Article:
|Publication number||US5394577 A|
|Application number||US 08/038,110|
|Publication date||Mar 7, 1995|
|Filing date||Mar 29, 1993|
|Priority date||Mar 29, 1993|
|Publication number||038110, 08038110, US 5394577 A, US 5394577A, US-A-5394577, US5394577 A, US5394577A|
|Inventors||Ingrid B. James, Brian O. James|
|Original Assignee||James; Ingrid B., James; Brian O.|
|Export Citation||BiBTeX, EndNote, RefMan|
|Patent Citations (13), Referenced by (93), Classifications (8), Legal Events (5)|
|External Links: USPTO, USPTO Assignment, Espacenet|
The present invention relates to therapeutic, anti-decubitus, lateral rotation mattresses for the relief of pressure sores and the rehabilitation of tissues of bed-ridden patients.
A disadvantage of conventional mattresses lies in the fact that after relatively short periods of time, the patient becomes subject to bed sores and tissue degradation. This is particularly a problem when the patient cannot or may not, even for a short time, exercise. Local massage is a palliative measure and not really economical or effective with long term patients.
An attempt to overcome this problem had been to provide a pneumatic air mattress. A later attempt had been to provide a mattress by which the patient may be caused to turn periodically and thereby relieve stress on the body. One such mattress is shown in the European Patent Disclosure EU-AZ-83 104582 to Dr. Helmut Volkner which provided two non-communicating, laterally neighboring halves, each consisting of a number of communicating air chambers, running transversely to the longitudinal axis of the mattress, and which are inflated in sequential intervals by means of a conduit system connected to a set of air pumps.
Some patients require mattresses which extend the entire length of their bodies, while in other cases, the turning movement of the patient should be restricted to certain regions, for example, the region of the seat. It is sometimes also necessary to except or exempt a certain region of the patient's body from the lifting pressure exerted by the mattress air chambers. The prior mattress was not adapted to fully provide for these needs.
Another problem with the known devices is that the frequency of inflation and deflation of the chambers, together with the lack of patient body movement is often not sufficient to prevent skin breakdown.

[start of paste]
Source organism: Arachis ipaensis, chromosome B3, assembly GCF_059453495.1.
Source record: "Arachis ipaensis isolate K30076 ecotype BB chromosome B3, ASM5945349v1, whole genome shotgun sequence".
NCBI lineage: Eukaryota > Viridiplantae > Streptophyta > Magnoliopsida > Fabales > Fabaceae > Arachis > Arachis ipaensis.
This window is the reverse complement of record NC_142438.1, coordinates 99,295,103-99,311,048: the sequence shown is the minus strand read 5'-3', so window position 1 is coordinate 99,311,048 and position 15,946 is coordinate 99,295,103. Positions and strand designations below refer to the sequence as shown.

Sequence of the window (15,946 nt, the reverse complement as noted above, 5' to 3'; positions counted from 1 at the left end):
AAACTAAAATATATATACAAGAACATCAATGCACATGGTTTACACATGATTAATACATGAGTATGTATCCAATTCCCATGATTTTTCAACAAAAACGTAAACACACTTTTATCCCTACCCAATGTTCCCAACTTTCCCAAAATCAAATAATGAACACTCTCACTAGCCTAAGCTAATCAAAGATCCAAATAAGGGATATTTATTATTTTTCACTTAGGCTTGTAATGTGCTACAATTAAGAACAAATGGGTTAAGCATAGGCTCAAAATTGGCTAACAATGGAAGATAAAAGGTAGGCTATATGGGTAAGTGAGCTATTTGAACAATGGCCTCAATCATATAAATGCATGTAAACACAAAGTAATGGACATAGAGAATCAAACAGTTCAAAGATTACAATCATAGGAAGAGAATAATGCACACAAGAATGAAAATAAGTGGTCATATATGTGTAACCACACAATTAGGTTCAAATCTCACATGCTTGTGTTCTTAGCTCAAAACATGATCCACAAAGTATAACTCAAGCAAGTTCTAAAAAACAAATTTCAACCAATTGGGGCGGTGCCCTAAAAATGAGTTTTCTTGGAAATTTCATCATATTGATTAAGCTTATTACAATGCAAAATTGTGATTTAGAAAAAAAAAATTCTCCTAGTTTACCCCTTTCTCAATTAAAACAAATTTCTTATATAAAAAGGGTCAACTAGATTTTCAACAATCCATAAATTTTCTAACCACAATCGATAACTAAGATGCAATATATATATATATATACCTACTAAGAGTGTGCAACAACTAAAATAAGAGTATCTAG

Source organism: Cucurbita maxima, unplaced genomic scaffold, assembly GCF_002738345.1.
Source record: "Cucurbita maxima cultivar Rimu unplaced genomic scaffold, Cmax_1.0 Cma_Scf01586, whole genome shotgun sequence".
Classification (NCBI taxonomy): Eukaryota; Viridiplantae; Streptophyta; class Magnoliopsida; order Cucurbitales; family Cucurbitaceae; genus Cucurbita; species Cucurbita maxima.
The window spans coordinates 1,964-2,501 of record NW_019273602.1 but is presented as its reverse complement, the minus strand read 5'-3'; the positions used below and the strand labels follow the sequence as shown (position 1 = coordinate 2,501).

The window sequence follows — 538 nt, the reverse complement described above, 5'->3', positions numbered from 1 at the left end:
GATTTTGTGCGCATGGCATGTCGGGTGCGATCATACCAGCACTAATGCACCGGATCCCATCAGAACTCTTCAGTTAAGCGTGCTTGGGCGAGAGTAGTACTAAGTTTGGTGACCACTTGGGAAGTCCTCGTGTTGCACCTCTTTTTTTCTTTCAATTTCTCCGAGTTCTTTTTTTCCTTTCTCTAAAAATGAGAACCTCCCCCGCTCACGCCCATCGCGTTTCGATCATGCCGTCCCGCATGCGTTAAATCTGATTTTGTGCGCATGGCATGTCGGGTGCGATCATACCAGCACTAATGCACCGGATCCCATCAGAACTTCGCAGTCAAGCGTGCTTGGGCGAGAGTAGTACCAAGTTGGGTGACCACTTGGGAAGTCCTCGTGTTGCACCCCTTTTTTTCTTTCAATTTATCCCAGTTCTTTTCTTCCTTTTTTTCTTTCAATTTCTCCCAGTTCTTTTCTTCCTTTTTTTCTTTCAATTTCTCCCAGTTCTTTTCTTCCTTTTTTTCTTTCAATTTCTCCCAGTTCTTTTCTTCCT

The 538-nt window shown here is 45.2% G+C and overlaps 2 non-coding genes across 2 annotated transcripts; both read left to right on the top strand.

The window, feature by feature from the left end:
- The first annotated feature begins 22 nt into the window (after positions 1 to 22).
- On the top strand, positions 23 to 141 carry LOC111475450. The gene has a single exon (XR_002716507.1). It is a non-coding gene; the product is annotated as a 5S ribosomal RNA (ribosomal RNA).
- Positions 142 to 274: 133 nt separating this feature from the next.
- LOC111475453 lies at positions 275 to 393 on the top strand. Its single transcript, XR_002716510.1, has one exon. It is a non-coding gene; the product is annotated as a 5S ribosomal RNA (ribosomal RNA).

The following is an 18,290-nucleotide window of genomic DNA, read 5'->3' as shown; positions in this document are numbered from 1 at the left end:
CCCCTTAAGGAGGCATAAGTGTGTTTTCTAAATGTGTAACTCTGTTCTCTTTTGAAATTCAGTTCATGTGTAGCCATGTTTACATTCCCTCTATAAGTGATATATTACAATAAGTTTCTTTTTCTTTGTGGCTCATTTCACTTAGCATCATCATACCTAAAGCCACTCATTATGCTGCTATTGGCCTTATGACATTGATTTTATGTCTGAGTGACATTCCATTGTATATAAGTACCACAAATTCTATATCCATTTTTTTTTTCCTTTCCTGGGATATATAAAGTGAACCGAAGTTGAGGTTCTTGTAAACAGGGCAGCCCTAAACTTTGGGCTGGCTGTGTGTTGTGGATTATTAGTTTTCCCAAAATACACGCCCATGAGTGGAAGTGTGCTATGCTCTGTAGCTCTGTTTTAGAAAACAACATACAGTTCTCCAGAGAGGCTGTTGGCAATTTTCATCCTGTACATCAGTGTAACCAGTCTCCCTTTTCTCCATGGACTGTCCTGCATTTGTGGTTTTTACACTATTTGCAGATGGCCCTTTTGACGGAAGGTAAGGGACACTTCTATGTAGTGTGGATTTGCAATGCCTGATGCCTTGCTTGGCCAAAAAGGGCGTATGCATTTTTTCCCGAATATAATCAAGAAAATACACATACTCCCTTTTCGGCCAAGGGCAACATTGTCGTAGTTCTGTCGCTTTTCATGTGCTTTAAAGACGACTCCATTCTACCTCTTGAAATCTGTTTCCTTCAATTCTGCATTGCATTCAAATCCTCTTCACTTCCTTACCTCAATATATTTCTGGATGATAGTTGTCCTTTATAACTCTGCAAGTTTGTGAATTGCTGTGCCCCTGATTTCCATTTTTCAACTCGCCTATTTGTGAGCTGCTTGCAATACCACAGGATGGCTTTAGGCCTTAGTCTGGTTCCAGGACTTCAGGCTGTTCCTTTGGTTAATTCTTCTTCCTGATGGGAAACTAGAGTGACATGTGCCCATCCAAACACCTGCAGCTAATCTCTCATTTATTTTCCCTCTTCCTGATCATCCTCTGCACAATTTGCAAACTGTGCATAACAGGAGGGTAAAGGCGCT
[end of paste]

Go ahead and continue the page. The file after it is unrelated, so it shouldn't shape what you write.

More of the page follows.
It is, therefore, the object of the present invention to provide an improved therapeutic air mattress which overcomes the disadvantages and deficiencies of the prior art mattresses.
It is another object of the present invention to provide an improved therapeutic air mattress which has great flexibility in adapting to individual needs.
These objects, together with other objects and advantages, are set forth in the following disclosure of the present invention.
According to the present invention a therapeutic pneumatic mattress comprising a bottom layer of inflatable mattress sections and an upper layer of foamed resinous material. The inflatable mattress sections are independently formed on opposite sides of a longitudinal axis and consist of separate removable elongated members each extending substantially transverse to the longitudinal axis. The mattress members are pneumatically connected to means selectively supplying air under pressure to the mattress sections on one side of the longitudinal axis simultaneously withdrawing air from the mattress on the other side. Preferably, fasteners are arranged on the marginal flanges of the individual mattress sections to removably join them to each other to maintain the integrity of the mattress.
The upper layer comprises a pad of foamed resin, overall, coextensive with the lower layer, and provided with a V-shaped groove on its upper surface along the longitudinal surface. The entire assembly is preferably covered by a fabric bag.
Full details of the present invention are set forth in the following description of the preferred embodiment, and are illustrated in the accompanying drawings.
FIG. 1 is an isometric perspective view of the mattress assembly of the present invention, partially broken to show the air mattress and foam layers: